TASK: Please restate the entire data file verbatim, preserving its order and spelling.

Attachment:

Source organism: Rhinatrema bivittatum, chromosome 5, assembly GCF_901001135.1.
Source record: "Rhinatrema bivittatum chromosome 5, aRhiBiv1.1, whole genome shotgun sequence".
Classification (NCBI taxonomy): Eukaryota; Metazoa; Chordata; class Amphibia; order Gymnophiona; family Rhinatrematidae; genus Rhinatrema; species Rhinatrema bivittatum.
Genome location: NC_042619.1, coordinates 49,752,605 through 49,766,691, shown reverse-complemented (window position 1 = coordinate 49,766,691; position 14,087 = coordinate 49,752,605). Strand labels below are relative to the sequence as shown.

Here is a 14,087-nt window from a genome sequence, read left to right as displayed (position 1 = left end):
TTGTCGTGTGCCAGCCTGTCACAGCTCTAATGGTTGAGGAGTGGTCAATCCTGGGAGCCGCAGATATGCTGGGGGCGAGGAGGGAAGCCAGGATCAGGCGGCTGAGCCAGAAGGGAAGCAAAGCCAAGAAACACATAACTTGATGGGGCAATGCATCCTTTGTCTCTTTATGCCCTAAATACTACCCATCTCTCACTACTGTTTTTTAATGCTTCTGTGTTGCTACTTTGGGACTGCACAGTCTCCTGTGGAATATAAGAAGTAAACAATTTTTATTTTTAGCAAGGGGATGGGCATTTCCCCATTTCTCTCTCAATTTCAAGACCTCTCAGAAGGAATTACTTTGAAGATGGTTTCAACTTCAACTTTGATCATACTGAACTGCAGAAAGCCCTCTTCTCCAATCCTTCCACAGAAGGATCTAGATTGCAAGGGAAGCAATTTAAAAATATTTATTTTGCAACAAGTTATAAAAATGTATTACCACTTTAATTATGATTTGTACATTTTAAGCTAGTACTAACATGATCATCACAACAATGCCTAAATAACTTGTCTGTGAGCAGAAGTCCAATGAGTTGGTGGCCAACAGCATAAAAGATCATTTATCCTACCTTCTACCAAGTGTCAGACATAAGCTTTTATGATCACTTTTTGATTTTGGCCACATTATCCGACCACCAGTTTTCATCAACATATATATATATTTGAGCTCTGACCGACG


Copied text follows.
Source organism: Rhinatrema bivittatum, chromosome 5, assembly GCF_901001135.1.
Source record: "Rhinatrema bivittatum chromosome 5, aRhiBiv1.1, whole genome shotgun sequence".
Classification (NCBI taxonomy): Eukaryota; Metazoa; Chordata; class Amphibia; order Gymnophiona; family Rhinatrematidae; genus Rhinatrema; species Rhinatrema bivittatum.
Genome location: NC_042619.1, coordinates 49,752,605 through 49,766,691, shown reverse-complemented (window position 1 = coordinate 49,766,691; position 14,087 = coordinate 49,752,605). Strand labels below are relative to the sequence as shown.

Here is a 14,087-nt window from a genome sequence, read left to right as displayed (position 1 = left end):
TTGTCGTGTGCCAGCCTGTCACAGCTCTAATGGTTGAGGAGTGGTCAATCCTGGGAGCCGCAGATATGCTGGGGGCGAGGAGGGAAGCCAGGATCAGGCGGCTGAGCCAGAAGGGAAGCAAAGCCAAGAAACACATAACTTGATGGGGCAATGCATCCTTTGTCTCTTTATGCCCTAAATACTACCCATCTCTCACTACTGTTTTTTAATGCTTCTGTGTTGCTACTTTGGGACTGCACAGTCTCCTGTGGAATATAAGAAGTAAACAATTTTTATTTTTAGCAAGGGGATGGGCATTTCCCCATTTCTCTCTCAATTTCAAGACCTCTCAGAAGGAATTACTTTGAAGATGGTTTCAACTTCAACTTTGATCATACTGAACTGCAGAAAGCCCTCTTCTCCAATCCTTCCACAGAAGGATCTAGATTGCAAGGGAAGCAATTTAAAAATATTTATTTTGCAACAAGTTATAAAAATGTATTACCACTTTAATTATGATTTGTACATTTTAAGCTAGTACTAACATGATCATCACAACAATGCCTAAATAACTTGTCTGTGAGCAGAAGTCCAATGAGTTGGTGGCCAACAGCATAAAAGATCATTTATCCTACCTTCTACCAAGTGTCAGACATAAGCTTTTATGATCACTTTTTGATTTTGGCCACATTATCCGACCACCAGTTTTCATCAACATATATATATATTTGAGCTCTGACCGACG